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Home / Articles / Guides / Summer Guide /  2002 Summer Guide: The Fest of Times
Summer Guide

2002 Summer Guide: The Fest of Times

Plan your summer weekends around a multitude of summer festivals.

By Scott Renshaw
Posted // June 11,2007 - 2002

Whaddaya wanna do this weekend?” “I dunno, whadda you wanna do?”


Ah, the clarion call of the ill-prepared. Summer stares you in the face with its myriad entertainment and edification options, and you blink in confusion. How many of your valuable weekend hours will you waste pondering where to spend them?


Fortunately, summer is perfect for concentrated doses of enchantment in contained areas. That’s right, it’s festival time again, when you can cram an entire week’s worth of fun into one whirlwind Saturday or Sunday afternoon. Here are our best bets for spending those precious moments between “Thank God it’s Friday” and “Oh hell it’s Monday.”


June 1-2: You don’t have to wait until January to celebrate budding filmmakers in Utah. The Utah Film & Video Center hosts the Utah Short Film & Video Festival over three weekends, providing a showcase for local would-be auteurs. Shuck off that third viewing of Clones and get a much-needed dose of avant-garde.


June 8-9: Fly your rainbow flag at Sunday’s Pride Day, whether you play for their team or just root root root for them. The annual parade starts the day, followed by entertainment and information at the City & County Building. Come celebrate the radical notion that equality isn’t about what you do with your genitalia on your own time.


June 15-16: It’s a good weekend to explore some cultural diversity—and for free, no less. Break out your tartan, toss the caber, listen to the pies and don’t forget the haggis as Murray Park again hosts the annual Scottish Festival. Over at South Towne Expo Center, the Asian Pacific Festival celebrates its 25th anniversary with food booths, martial arts demonstrations and an appearance by Asian-American boy group At Last—so bring your teen-squeal-deflecting earplugs.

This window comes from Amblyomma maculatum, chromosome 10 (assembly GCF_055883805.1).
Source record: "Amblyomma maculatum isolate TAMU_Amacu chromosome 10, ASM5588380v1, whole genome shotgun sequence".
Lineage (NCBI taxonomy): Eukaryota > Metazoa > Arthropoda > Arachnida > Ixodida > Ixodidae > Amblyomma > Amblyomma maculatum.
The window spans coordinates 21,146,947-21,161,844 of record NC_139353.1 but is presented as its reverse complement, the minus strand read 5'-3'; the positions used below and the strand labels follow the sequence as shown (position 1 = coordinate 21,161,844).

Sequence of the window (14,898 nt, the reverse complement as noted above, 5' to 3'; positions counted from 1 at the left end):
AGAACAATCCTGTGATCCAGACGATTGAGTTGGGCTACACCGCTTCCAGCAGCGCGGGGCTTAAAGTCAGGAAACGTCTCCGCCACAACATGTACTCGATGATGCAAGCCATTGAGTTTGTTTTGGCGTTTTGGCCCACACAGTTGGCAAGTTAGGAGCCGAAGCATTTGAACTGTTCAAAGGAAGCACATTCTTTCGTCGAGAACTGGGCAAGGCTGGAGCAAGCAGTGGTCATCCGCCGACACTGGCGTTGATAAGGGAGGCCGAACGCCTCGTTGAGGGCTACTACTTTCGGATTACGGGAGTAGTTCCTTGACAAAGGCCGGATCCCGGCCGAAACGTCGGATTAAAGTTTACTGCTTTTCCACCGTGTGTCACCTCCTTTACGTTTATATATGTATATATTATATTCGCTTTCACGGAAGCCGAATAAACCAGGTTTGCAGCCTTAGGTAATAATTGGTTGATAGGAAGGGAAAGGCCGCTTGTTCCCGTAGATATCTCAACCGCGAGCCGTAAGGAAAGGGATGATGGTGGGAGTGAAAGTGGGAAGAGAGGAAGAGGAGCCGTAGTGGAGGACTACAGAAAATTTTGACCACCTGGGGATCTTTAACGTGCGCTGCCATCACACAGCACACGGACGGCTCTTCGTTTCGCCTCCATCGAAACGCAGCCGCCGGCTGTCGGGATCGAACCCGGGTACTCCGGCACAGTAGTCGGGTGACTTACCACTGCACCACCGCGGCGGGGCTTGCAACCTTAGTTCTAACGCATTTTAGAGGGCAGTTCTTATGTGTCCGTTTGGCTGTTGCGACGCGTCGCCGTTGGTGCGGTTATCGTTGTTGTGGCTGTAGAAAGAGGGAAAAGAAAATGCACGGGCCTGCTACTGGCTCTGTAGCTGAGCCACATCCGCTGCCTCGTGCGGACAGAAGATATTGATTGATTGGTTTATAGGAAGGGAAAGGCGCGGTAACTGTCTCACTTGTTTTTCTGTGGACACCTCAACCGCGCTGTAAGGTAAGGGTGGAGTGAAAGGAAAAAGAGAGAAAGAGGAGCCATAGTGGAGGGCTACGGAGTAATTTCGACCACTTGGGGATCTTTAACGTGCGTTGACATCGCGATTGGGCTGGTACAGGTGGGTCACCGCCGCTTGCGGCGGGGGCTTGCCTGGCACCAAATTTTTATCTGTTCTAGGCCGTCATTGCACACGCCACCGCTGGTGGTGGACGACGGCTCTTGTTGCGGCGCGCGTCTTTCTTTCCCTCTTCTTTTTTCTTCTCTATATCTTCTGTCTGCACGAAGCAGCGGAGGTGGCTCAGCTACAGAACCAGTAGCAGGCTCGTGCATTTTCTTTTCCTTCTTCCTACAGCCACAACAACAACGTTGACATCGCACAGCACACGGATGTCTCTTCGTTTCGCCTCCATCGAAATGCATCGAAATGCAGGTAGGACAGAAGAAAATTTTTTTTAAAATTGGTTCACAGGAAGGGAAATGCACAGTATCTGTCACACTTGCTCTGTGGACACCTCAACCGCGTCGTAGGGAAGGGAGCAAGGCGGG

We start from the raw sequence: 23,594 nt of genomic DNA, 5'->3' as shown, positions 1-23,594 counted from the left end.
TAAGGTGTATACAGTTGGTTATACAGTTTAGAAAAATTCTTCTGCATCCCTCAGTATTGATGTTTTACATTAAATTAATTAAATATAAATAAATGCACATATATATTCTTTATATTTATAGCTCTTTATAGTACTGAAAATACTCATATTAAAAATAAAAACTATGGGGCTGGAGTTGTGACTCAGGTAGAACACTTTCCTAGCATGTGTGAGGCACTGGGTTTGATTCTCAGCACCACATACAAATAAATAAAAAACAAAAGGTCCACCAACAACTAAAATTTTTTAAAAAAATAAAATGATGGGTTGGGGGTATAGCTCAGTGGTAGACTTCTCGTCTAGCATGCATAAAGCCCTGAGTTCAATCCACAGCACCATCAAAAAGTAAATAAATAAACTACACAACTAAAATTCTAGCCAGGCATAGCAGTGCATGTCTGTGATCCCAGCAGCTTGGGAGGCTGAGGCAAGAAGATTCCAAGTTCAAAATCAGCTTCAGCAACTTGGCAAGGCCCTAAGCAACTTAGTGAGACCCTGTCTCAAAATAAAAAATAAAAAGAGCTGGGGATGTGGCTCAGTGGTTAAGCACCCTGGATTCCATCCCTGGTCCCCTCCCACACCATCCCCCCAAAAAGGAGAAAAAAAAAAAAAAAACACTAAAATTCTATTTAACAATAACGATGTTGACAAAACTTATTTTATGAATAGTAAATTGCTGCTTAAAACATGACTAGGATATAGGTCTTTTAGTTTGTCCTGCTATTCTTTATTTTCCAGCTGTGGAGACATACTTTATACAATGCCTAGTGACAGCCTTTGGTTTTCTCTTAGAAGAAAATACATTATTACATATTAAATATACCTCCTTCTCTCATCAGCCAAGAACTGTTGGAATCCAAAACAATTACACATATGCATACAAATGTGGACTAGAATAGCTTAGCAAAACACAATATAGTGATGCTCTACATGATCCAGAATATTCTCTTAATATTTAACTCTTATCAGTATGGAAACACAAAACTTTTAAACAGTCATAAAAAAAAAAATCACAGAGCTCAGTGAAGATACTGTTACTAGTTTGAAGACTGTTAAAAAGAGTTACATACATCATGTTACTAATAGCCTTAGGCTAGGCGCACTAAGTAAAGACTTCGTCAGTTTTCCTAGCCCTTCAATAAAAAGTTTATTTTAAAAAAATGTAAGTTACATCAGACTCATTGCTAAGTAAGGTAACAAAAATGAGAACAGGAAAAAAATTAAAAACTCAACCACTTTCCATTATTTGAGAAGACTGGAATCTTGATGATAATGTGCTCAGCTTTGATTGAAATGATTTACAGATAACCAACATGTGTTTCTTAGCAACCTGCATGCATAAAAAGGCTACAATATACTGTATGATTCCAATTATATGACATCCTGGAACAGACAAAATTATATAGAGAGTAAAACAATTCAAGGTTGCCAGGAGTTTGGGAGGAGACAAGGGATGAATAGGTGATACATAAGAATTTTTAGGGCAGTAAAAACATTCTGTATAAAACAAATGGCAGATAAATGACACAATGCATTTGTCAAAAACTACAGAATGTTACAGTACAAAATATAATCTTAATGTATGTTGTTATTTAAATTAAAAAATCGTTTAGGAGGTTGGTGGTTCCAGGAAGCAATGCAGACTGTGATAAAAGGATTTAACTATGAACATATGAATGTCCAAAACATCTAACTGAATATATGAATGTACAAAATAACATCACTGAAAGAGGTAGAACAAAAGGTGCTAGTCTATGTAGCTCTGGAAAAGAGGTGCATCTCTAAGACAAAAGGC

June 22-23: Break out your art-appreciation glasses, ’cause it’s Utah Arts Festival time again. The Gallivan Center plays host to hundreds of artists showing off their finest work in paint, ceramics, metal and mixed-media combinations you’ve probably never even considered. When you’re ready to take a break from walking the artists’ marketplace, sit down to enjoy the music and spoken word performances, including Saturday night headliner Robert Cray.


June 29-30: More ethnic enlightenment and frivolity comes to the Gallivan Center during Saturday’s Slavic Festival. Folk dancing, singing and authentic crafts from Croatia, Serbia, Bosnia, Slovakia and more highlight this annual event. All that, plus all the stuffed cabbage you can eat!


July 4-7: Take advantage of that long holiday weekend for some classic theater at the Utah Shakespearean Festival. Cedar City’s annual celebration mixes the finest in Elizabethan drama with more contemporary gems, giving you a chance for some rather eclectic double-feature combos. How about a matinee of Harvey with an As You Like It chaser? Or maybe mixing The Man of La Mancha with Cymbeline is more your style. Just ignore the irony of celebrating an English playwright on Independence Day weekend.